• 15-Nov-2019

Identifying and implementing ways to increase diversity in clinical trials is a growing topic in the industry. Almost 40 percent of Americans belong to a racial or ethnic minority, but roughly 80-90 percent of participants in clinical trials for new drugs are still disproportionately Caucasian.1

In order to make sure drugs and treatments are safe and reliable to all people, there needs to be a better representation

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New Advertising Options for Patient Recruitment: Are they on your radar?

  • By Gabrielle St Remy
  • 29-Aug-2019

We all see others do it, and we probably experience it ourselves it every day.

Watching videos and tv shows on devices other than the TV in the family room, catching up on your favorite sitcom on-demand because you weren't home to watch it at 8pm when it originally aired, or streaming videos on YouTube to pass time. As the years go by, technology and media are changing – and so is how we are using them.

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Understanding & Removing the Barriers to Patient Retention

  • By Gabrielle St Remy
  • 14-Aug-2019

Each year, $1.89 billion is spent on patient recruitment for clinical trials.1 With a 30% average dropout rate across all clinical trials, many pharmaceutical companies are spending a large amount of money to recruit patients who aren't staying enrolled in their trials.

Needed study data for regulatory submission and the overall success of a clinical trial depend largely on study participants fulfilling their roles and responsibilities until the very last day.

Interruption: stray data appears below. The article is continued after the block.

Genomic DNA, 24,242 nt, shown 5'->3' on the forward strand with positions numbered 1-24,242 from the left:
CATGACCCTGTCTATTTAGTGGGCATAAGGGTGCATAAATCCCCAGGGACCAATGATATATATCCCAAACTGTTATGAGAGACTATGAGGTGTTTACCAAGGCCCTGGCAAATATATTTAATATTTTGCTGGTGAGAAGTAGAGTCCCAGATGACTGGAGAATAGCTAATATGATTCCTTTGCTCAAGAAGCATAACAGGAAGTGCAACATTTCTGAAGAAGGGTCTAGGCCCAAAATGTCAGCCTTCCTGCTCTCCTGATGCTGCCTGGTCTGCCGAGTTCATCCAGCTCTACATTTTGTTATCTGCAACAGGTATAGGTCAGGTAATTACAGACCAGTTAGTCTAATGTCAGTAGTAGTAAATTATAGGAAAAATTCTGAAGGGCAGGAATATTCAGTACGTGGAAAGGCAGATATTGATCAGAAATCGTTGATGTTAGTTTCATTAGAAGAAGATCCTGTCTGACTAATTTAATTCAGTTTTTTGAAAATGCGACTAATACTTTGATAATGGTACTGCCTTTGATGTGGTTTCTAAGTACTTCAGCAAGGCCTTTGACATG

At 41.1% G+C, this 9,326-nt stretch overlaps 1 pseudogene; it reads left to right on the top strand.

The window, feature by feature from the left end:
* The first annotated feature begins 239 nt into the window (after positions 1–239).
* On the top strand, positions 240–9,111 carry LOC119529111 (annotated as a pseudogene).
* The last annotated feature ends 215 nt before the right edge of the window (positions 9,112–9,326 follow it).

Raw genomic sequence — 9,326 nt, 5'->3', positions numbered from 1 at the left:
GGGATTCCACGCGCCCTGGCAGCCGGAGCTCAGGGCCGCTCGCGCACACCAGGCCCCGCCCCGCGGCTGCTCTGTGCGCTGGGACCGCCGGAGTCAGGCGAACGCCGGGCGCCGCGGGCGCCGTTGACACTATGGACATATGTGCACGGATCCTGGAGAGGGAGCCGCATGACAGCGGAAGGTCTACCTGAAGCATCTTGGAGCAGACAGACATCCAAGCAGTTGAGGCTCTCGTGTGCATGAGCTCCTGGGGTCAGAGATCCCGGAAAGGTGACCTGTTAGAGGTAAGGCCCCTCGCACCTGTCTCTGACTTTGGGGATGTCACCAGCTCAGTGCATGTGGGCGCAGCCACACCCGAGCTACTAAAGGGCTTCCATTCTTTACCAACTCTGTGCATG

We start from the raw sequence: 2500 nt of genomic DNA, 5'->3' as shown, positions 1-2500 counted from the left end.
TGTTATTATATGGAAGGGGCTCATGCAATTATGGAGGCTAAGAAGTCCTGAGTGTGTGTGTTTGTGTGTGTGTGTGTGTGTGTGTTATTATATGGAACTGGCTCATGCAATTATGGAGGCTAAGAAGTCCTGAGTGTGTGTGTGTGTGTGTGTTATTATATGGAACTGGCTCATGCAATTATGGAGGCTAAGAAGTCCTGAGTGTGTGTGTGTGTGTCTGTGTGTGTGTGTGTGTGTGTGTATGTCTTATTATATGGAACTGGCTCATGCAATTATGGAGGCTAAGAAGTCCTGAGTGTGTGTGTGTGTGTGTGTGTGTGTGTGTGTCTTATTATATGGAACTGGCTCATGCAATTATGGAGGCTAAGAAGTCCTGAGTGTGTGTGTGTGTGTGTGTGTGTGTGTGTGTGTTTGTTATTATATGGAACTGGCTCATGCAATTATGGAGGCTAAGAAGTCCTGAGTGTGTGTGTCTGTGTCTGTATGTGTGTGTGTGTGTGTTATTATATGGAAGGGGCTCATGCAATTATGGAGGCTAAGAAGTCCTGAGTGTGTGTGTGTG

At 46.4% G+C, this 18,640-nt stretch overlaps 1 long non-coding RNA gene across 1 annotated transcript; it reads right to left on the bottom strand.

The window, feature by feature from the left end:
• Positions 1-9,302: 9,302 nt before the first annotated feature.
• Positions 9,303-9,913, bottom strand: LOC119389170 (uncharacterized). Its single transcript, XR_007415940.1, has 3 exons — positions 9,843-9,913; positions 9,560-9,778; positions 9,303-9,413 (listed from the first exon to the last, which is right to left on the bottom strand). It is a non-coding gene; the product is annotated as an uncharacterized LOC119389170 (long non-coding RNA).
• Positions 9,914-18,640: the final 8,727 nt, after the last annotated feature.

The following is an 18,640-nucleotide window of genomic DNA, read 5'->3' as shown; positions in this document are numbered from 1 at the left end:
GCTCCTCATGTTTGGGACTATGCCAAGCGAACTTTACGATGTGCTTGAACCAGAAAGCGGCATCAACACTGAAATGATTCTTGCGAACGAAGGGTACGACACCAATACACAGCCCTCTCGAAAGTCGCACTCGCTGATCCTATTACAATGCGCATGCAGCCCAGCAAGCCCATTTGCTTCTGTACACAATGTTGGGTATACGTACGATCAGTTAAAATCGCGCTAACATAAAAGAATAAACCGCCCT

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CSSi Celebrates 14 Years as a Full-Service Patient Recruitment Agency

  • By Gabrielle St Remy
  • 11-Apr-2019

As a sponsor, CRO or site, there are a surplus of patient recruitment companies you can turn to when you need help finding patients for your studies, and that number grows higher every day. Most of these companies offer a niche service, but very few are a full-service, global recruitment agency like ours.

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Traditional Advertising Is Still Alive

  • By Gabrielle St Remy
  • 01-Apr-2019

We've all heard it before: "traditional advertising is dead." But if that were true, why are we still seeing commercials on TV, hearing ads on the radio, and seeing billboards on the highway during our morning commute?

Because it's not true! Traditional advertising is still very much alive and used by some of the largest companies worldwide.

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Eight-Step Guide to a Strong Clinical Trial Website

  • By Gabrielle St Remy
  • 05-Feb-2019

There are about 93 million Americans searching online for information related to a health-related topic, with 63% of those individuals looking up a specific disease or medical problem. In fact, looking for health or medical information comes high on the list as one of the most popular activities people do when they are

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Clinical Trial Branding: Why is it so Important?

  • By Clara Hughes, Creative Director
  • 25-Jan-2019

Let's imagine two different scenarios:
A: You're sitting in a doctor's office, and you see a poster for ACN-053-2414, a clinical trial testing medication for acne in adults.
B: You're sitting in a doctor's office, and you see a poster for the Face It Acne Research Study, a clinical trial testing medication for acne in adults.